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Matrimonial Dispute – Interim Orders

As has been held in Arathi Bandi v. Bandi Jagadrashaka Rao, (2013) 15 SCC 790, a violation of interim or an interlocutory order passed by a court of competent jurisdiction ought to be viewed strictly if the rule of law is to be maintained. No litigant can be permitted to defy or decline adherence to an interim or an interlocutory order of a court merely because he or she is of the opinion that that order is incorrect, that has to be judged by a superior court or by another court having jurisdiction to do so. It is in this context that the observations of the Court in Sarita Sharma v. Sushil Sharma, (2000) 3 SCC 14 and Ruchi Majoo v. Sanjeev Majoo, (2011) 6 SCC 479 have to be appreciated. If a general principle, the violation of an interim or an interlocutory order is not viewed seriously, it will have widespread deleterious effects on the authority of courts to implement their interim or interlocutory orders or compel their adherence. It is common knowledge that in cases of matrimonial differences in our country, quite often more than one family court has jurisdiction over the subject matter in issue. In such a situation, can a litigant say that he or she will obey the interim or interlocutory order of a Family court and not that of another? Similarly, can one Family Court hold that an interim or an interlocutory order of another Family Court on the same subject matter may be ignored in the best interests and welfare of the child?. An interim or an interlocutory order is precisely what is, interim or interlocutory, and is always subject to modification or vacation by the court that passes that interim or interlocutory order. There is no finality attached to an interim or an interlocutory order. Surya Vadanan v. State of Tamil Nadu, (2015) 5 SCC 450.

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Dowry Death – Summoning of Distant Relatives

In Kans Raj v. State of Punjab, (2000) 5 SCC 207, it was observed:
“A tendency has, however, developed for roping in all relations of the in-laws of the deceased wives in the matters of dowry deaths which, if not discouraged, is likely to affect the case of the prosecution even against the real culprits. In their over enthusiasm and anxiety to seek conviction for maximum people, the parents of the deceased have been found to be making efforts for involving other relations which ultimately weaken the case of the prosecution even against the real accused as appears to have happened in the instant case.”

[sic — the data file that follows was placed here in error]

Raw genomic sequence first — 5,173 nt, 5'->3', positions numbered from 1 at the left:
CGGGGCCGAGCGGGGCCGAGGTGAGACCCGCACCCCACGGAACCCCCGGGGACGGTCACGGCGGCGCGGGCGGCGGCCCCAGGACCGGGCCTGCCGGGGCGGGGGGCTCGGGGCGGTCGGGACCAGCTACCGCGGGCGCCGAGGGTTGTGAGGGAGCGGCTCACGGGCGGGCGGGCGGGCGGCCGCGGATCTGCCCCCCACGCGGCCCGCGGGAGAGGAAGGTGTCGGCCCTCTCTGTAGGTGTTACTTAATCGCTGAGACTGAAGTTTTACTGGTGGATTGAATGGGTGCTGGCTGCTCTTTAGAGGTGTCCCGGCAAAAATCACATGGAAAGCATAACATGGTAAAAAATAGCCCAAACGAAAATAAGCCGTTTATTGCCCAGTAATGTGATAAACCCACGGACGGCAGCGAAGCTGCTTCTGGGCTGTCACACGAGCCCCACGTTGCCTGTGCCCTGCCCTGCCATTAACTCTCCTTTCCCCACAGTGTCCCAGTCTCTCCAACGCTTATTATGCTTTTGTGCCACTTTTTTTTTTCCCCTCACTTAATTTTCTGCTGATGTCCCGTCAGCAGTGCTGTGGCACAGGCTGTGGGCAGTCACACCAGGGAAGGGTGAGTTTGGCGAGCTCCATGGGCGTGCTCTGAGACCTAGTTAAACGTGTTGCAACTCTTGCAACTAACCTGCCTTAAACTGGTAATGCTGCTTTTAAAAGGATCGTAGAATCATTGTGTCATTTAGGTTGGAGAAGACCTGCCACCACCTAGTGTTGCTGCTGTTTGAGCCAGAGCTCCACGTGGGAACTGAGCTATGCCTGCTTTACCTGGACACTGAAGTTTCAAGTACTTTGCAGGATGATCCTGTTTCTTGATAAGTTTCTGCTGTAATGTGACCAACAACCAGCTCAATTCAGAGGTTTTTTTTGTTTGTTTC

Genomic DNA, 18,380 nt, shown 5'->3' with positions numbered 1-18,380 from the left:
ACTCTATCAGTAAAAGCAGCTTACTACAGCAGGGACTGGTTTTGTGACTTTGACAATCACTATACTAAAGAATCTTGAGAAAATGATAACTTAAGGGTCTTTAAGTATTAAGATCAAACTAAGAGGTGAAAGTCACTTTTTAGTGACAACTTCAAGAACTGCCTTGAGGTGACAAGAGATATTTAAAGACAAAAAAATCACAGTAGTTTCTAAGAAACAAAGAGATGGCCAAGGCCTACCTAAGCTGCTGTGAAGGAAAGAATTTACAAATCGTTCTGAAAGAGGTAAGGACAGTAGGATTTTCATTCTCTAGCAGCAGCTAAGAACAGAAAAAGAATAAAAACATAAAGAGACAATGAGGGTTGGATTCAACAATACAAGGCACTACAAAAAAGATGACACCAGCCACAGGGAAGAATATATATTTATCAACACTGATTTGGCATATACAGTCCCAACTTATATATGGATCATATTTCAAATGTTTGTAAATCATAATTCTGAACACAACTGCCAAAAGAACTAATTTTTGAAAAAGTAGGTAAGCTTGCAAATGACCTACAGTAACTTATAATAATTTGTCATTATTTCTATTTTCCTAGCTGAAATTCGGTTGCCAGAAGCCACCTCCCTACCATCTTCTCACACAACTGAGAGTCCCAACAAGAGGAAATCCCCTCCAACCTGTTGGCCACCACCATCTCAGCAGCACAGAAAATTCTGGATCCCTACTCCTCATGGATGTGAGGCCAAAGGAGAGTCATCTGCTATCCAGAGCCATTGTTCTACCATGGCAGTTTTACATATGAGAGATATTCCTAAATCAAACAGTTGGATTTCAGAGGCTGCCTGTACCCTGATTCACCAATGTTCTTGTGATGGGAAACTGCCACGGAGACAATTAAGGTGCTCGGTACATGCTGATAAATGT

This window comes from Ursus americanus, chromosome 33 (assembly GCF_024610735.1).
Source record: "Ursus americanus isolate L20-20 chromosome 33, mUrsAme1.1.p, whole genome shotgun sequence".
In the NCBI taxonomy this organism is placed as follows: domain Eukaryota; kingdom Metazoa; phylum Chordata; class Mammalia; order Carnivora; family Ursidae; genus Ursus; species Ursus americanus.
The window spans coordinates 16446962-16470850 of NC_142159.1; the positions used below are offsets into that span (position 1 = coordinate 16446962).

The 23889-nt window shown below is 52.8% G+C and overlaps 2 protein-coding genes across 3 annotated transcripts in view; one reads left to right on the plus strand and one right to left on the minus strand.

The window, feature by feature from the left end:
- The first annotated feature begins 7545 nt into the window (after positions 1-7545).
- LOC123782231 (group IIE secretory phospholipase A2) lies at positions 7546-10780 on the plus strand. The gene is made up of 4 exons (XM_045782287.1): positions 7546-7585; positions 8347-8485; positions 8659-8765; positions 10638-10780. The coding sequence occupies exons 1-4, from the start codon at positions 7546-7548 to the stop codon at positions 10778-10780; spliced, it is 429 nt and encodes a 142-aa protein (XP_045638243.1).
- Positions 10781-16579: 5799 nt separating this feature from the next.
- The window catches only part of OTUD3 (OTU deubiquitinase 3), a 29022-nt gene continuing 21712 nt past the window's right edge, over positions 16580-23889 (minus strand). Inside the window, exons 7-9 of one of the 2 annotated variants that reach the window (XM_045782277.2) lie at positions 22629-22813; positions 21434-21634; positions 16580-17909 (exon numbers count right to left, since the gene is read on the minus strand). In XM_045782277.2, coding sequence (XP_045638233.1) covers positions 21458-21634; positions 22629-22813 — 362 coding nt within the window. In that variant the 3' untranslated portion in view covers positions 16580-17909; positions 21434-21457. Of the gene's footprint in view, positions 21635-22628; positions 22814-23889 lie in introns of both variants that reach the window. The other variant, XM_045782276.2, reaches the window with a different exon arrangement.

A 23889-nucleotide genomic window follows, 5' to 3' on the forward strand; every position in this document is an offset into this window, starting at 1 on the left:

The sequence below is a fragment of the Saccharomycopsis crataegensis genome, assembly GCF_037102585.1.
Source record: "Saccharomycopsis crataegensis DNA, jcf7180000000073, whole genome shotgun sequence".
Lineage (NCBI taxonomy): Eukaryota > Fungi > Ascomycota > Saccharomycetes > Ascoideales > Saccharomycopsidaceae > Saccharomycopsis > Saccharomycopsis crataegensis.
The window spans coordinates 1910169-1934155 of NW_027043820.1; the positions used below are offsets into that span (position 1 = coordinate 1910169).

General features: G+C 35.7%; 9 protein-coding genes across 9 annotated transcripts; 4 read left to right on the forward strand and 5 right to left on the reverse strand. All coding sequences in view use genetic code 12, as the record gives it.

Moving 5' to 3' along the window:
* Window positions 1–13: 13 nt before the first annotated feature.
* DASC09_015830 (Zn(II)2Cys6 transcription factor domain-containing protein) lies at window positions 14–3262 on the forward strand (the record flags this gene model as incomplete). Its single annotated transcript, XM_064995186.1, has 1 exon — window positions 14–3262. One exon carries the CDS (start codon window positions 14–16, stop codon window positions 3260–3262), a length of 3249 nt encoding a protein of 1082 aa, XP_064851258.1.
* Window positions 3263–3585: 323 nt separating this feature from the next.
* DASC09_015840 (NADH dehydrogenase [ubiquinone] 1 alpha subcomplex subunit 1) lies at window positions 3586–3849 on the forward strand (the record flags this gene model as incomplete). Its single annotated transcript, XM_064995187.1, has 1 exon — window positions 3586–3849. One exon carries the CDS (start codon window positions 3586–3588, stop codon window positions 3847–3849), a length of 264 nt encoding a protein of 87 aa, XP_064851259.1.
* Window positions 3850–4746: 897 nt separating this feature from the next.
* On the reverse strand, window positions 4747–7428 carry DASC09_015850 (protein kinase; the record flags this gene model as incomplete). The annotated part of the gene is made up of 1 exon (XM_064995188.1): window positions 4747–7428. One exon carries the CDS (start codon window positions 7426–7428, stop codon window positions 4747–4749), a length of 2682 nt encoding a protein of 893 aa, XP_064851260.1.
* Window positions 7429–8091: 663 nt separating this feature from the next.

The court has, thus, to be careful in summoning distant relatives without there being specific material. Only the husband, his parents or at best close family members may be expected to demand dowry or to harass the wife but not distant relations, unless there is tangible material to support allegations made against such distant relations. Mere naming of distant relations is not enough to summon them in absence of any specific role and material to support such role. Kailash Chandra Agrawal v. State of U.P., 2015 (88) ACC 602.

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Alienation of Affection

Alienation of affection by a stranger, if proved, is an intentional tort i.e. interference in the marital relationship with intent to alienate one spouse from the other. Alienation of affection is known as “Heart Balm” action. Anglo-Saxon common law on alienation of affection has not much roots in the country, the law is still in its nascent stage. Anglo-Saxon based action against the third parties involving tortious interference with the marital relationship was mainly compensatory in nature which was earlier available to the husband, but, of late, a wife could also lay such a claim complaining of alienation of affection. The object is to preserve marital harmony by deterring wrongful interference, thereby to save the institution of marriage. Both the spouses have a valuable interest in the married relationship, including its intimacy, companionship, support, duties, affection, welfare of children, etc.
Action for alienation lies for all improper intrusions or assaults on the marriage relationship by another, whether or not associated with “extramarital sex”, his or her continued overtures or sexual liaisons can be construed as something akin to an assumption of risk that his/her conduct will injure the marriage and give rise to an action. But all the same, a person is not liable for alienation of affection for merely becoming a passive object of affection. The liability arises only if there is any active participation, initiation or encouragement on the part of the defendant. Act which lead to loss of affection must be wrongful, intentional, calculated to entice the affection of one spouse away from the other, in order to support a cause of action for alienation of affection. For proving a claim for alienation of affection it is not necessary for a party to prove an adulterous relationship. Pinakin Mahipatray Rawal v. State of Gujarat, (2013) 10 SCC 48.